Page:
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Mapping and Drafting Services
Recent upgrades in computer hardware and software allow Creek Run to provide mapping and drafting services to lenders, developers, consultants, and others who require clear, accurate, and user-friendly site maps.  These services are provided by Creek Run personnel under the direction of our Chief Draftsman, Randy Newton who has over 20 years of experience in the drafting and engineering fields. 

All drawings are created using AutoCAD LT software.  Drawings can be produced at the desired scale on 8 ½” x 11”, 11” x 17”, 18” x 24”, or 24” x 36” paper.  Creek Run can use your standard border drawing and symbols, if available, or create them for you.  Drawings and other information can be quickly transmitted electronically via e-mail or fax.  Hard copies of documents can be delivered next day via Federal Express or UPS.

Examples of mapping and drafting services Creek Run can provide include:

Site Mapping - Documents are generated by an on site visit to visually observe and field measure/photograph the subject property.  If available, aerial photography, architectural/survey plans, legal description, etc., will be used to refine the site map.  While not a legal survey document, site maps produced by Creek Run are highly accurate representations of the physical layout of the properties drawn with the degree of detail required to meet client needs.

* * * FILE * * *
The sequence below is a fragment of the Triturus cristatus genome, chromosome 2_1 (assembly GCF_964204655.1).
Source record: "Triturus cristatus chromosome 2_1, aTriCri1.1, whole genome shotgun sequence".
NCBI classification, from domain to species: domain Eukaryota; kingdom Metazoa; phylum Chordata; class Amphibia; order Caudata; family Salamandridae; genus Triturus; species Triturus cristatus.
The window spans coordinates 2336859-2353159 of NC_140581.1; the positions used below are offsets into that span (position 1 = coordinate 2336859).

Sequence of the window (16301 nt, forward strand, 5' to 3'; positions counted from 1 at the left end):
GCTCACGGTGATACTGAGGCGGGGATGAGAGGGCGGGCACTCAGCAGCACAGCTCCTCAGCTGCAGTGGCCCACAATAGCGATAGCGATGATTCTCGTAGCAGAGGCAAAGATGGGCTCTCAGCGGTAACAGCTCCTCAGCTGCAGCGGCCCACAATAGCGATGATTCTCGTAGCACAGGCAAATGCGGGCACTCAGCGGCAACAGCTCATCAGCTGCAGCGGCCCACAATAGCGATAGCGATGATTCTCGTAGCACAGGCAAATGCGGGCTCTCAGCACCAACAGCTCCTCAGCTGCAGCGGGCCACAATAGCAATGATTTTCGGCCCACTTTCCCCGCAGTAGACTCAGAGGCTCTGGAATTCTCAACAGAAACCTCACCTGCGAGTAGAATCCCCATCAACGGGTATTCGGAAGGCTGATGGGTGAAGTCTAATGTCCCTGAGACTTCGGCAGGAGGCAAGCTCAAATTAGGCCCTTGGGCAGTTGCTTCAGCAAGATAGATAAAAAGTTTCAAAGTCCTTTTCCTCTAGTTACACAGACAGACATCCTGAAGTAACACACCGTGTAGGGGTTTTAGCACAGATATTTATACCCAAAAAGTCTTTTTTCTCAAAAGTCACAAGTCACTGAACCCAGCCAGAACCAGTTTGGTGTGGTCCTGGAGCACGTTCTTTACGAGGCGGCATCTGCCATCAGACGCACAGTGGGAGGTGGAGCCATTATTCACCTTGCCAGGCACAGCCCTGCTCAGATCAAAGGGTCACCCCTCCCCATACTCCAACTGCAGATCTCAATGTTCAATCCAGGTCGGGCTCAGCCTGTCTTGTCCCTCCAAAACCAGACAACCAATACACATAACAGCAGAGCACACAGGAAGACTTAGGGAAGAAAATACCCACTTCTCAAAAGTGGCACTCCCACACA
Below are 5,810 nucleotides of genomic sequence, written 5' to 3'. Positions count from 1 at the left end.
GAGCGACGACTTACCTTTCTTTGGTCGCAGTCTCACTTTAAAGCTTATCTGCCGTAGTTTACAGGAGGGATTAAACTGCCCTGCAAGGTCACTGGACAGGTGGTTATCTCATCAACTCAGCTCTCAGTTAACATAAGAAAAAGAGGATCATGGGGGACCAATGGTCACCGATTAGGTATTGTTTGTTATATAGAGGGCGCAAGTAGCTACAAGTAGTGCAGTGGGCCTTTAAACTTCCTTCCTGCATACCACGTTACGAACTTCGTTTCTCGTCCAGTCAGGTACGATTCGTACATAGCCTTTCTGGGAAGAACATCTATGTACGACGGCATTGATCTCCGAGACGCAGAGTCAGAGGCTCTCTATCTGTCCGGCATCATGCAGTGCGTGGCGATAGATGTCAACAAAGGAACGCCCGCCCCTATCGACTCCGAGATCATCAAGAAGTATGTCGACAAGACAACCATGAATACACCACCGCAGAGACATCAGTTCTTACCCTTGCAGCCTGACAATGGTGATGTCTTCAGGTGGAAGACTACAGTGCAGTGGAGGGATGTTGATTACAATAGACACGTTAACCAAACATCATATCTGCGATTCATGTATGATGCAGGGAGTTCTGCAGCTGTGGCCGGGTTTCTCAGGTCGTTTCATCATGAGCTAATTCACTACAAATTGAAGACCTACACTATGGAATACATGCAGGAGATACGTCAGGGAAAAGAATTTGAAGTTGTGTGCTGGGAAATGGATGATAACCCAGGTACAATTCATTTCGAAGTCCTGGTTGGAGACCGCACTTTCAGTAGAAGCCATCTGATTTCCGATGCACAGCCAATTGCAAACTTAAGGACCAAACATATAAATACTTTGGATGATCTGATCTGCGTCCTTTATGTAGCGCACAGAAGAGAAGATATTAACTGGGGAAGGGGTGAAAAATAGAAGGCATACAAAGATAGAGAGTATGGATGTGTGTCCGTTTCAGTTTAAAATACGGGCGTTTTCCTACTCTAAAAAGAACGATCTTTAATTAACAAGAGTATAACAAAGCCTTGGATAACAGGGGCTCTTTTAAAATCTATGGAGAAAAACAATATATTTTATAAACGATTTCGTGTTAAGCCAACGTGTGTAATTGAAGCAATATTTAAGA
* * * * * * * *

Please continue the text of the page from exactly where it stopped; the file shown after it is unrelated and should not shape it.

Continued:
Environmental - Documents unique to environmental consulting are created by working directly with clients/project managers/field technicians to present information obtained from environmental investigation and remediation activities.  Environmental drawings produced by Creek Run include: groundwater flow maps; soil and groundwater analytical summary maps; soil boring logs; well construction diagrams; and geological cross-sections.

System Design/Mechanical - Design drawings presenting concise remedial and construction information are created by working closely with clients and project managers.  Design drawings prepared by Creek Run include: conceptual design layouts; mechanical and plumbing details; building and trailer layouts; and completed as-built diagrams.

These are just a few examples of the drafting services Creek Run can provide.  Please contact Randy Newton at rnewton@creekrun.com for more information on mapping and drafting services.
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Excess Liability Trust Fund
Creek Run L.L.C. Environmental Engineering provides a full range of services designed to maximize reimbursement of costs associated with investigation and remediation of releases from eligible underground storage tanks (USTs).  Although specializing in the Indiana Department of Environmental Management (IDEM) Excess Liability Trust Fund (ELTF), Creek Run personnel are familiar with other cost recovery options and UST reimbursement programs in adjacent states.  Our Claims Coordinator can quickly determine eligibility for recovery of environmental costs from a variety of programs, gather pertinent backup documentation, prepare a claim for submittal, track the claim during the review process, and follow up with the reviewer to expedite processing of the claim.  Our Claims Coordinator maintains close contact with claim reviewers throughout the process and, in the event that apparently eligible costs are denied, can prepare and submit the appropriate appeal documents with in the required time period.  To date, Creek Run has completed over 200 claims with an average ELTF reimbursement rate of 96%.

If you are interested determining the status of your project with regard to cost recovery or have questions about the process, please feel free to contact the Creek Run Claims Coordinator.